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Cast Iron Cleaning and Seasoning Help With and Tips & Techniques For Cast Iron Cookware Restoration

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  #1  
Old 09-14-2015, 02:26 AM
T.Winchester T.Winchester is offline
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Default Seasoned Pans

At what point does baked on oil become rancid, or even susceptible to salmonella, or is this even a possibility? If it's possible, does the next heating kill whatever salmonella is on the skillet?

I ask this because I've see people use a skillet that has been sitting for long periods of time (even the next day) with the previous dinner's grease still in it. Of course they usually spatula the grease out firs, but they don't wash it. Properly seasoning and cleaning each time (with water only) doesn't seem to be that far fetched.

So, how far out in left field am I on this? Let me have it!!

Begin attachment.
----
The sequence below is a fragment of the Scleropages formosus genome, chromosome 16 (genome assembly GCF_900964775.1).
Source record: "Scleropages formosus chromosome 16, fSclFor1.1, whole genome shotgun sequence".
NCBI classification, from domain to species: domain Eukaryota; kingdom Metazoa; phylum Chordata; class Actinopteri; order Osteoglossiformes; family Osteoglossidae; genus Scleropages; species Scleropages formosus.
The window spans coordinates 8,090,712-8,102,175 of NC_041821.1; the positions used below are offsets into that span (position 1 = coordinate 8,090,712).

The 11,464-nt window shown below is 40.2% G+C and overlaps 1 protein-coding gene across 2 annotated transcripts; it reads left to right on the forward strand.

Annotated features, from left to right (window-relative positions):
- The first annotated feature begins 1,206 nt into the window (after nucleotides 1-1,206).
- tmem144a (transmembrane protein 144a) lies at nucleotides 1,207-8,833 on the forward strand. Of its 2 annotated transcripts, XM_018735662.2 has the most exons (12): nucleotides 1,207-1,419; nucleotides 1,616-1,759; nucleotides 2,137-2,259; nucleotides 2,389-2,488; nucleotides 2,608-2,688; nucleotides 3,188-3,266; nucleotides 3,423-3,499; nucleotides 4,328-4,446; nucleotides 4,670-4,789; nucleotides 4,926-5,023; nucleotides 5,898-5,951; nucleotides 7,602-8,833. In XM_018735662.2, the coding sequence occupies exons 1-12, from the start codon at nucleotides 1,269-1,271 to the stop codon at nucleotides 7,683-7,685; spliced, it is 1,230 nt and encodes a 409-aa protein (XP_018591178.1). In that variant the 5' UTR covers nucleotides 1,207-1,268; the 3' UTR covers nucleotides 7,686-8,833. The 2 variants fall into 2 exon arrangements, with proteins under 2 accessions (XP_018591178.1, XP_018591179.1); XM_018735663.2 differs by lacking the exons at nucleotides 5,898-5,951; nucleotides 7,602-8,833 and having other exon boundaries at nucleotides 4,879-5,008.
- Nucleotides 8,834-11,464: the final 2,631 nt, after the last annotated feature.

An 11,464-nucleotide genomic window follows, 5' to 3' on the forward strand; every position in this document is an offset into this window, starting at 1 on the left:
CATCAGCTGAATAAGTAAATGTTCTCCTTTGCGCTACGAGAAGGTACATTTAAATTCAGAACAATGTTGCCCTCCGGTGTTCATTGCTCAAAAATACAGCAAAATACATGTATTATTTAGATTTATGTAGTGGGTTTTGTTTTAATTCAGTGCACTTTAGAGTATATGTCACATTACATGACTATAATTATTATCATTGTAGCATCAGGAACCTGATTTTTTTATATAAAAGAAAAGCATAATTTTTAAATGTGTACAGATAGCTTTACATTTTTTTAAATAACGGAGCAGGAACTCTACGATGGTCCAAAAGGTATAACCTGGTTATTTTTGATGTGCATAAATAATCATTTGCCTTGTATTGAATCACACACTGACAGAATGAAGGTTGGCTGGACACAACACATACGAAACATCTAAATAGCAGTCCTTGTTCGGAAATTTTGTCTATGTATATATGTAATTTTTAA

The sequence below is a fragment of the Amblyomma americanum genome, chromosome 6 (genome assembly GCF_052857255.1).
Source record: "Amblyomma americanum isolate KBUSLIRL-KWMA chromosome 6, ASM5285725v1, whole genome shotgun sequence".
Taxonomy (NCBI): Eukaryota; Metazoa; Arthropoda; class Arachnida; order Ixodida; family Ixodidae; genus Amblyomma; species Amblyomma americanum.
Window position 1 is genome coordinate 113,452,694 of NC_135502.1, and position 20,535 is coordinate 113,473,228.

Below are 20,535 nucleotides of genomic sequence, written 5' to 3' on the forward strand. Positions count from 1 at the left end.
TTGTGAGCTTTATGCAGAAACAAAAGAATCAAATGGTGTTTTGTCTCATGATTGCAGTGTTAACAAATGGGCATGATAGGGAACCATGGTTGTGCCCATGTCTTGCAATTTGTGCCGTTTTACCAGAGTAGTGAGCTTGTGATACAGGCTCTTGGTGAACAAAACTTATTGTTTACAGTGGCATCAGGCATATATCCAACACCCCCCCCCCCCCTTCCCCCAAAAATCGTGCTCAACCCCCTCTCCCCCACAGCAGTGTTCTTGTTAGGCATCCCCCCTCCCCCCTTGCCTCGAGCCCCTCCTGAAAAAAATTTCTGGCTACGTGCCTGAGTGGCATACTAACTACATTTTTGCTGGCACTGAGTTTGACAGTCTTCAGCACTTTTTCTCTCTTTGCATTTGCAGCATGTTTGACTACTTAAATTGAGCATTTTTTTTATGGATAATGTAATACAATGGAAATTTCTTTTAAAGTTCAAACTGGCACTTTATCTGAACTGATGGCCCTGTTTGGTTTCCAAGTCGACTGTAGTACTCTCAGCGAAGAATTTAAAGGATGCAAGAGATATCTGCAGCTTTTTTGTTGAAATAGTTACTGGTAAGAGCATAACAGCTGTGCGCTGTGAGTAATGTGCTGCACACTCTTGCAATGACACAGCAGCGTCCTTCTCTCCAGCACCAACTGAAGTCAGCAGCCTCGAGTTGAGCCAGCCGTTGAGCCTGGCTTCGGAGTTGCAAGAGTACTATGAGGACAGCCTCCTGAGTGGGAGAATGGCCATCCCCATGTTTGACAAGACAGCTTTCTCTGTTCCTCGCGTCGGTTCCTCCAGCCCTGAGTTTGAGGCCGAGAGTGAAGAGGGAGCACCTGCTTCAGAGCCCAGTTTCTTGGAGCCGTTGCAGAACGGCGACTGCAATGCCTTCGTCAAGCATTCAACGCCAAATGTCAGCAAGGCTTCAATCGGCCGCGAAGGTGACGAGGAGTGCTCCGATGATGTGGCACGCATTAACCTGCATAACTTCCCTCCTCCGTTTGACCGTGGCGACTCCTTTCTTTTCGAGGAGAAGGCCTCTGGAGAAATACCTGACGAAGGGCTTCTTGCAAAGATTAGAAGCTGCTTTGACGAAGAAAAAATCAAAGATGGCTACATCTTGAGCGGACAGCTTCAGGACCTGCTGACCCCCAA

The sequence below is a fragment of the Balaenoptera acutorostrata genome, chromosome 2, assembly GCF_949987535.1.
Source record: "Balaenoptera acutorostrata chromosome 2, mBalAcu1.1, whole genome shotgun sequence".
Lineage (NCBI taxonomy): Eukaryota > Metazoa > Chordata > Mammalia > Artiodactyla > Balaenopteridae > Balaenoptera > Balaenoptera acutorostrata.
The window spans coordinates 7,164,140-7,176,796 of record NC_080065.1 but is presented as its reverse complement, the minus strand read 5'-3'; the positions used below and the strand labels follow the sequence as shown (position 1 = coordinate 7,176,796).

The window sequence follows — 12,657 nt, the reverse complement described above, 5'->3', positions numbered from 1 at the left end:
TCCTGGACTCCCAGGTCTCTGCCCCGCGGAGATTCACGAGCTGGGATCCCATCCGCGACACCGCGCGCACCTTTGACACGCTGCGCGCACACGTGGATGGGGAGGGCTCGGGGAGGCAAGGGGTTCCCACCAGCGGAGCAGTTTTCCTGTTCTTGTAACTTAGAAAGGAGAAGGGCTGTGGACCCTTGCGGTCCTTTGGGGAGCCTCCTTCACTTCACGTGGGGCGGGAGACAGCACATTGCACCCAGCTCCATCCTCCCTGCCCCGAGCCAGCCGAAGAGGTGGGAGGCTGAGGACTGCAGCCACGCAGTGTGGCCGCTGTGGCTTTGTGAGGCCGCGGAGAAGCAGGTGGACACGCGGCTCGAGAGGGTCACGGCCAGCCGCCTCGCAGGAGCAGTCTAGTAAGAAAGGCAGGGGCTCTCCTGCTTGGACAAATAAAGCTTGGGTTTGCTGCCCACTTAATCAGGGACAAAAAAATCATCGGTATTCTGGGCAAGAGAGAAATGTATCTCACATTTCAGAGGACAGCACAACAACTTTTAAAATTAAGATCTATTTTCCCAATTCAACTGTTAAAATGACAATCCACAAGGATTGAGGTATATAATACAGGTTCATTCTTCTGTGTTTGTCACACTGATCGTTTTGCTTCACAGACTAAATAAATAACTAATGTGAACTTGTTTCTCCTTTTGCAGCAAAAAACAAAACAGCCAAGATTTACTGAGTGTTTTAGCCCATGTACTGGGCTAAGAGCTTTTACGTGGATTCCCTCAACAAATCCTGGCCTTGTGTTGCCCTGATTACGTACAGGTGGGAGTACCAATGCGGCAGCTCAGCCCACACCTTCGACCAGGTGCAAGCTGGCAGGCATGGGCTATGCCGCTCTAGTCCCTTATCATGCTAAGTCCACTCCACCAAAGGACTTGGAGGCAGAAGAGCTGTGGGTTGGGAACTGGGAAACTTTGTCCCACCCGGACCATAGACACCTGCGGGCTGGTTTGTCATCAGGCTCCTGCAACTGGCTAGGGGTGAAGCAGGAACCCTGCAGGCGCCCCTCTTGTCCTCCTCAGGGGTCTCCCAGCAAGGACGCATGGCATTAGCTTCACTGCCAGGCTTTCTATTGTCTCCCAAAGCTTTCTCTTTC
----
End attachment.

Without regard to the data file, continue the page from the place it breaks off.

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  #2  
Old 09-14-2015, 08:24 AM
EdgarLopez EdgarLopez is offline
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Default Re: Seasoned Pans

If you pre heat the skillet before cook any thing on it, is enough heat to kill bacteria,the skillet reaches higher temperatures by it self.The people you see doing that still alive and do that every time they cook,that means is safe (nasty) but safe.Enjoy your meal.
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Old 09-14-2015, 11:50 AM
KevinE KevinE is offline
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Default Re: Seasoned Pans

People have been doing that for hundreds of years. Apparently it hasn't killed anyone yet. It's extremely rare for me to wash (even with just plain water) my CI and especially the CI that's used for bacon and eggs. Lightly scrape it with the (metal) spatula if it needs it, dump the grease in a coffee can, wipe with a paper towel, and back on the stove top it goes until I use it the next time.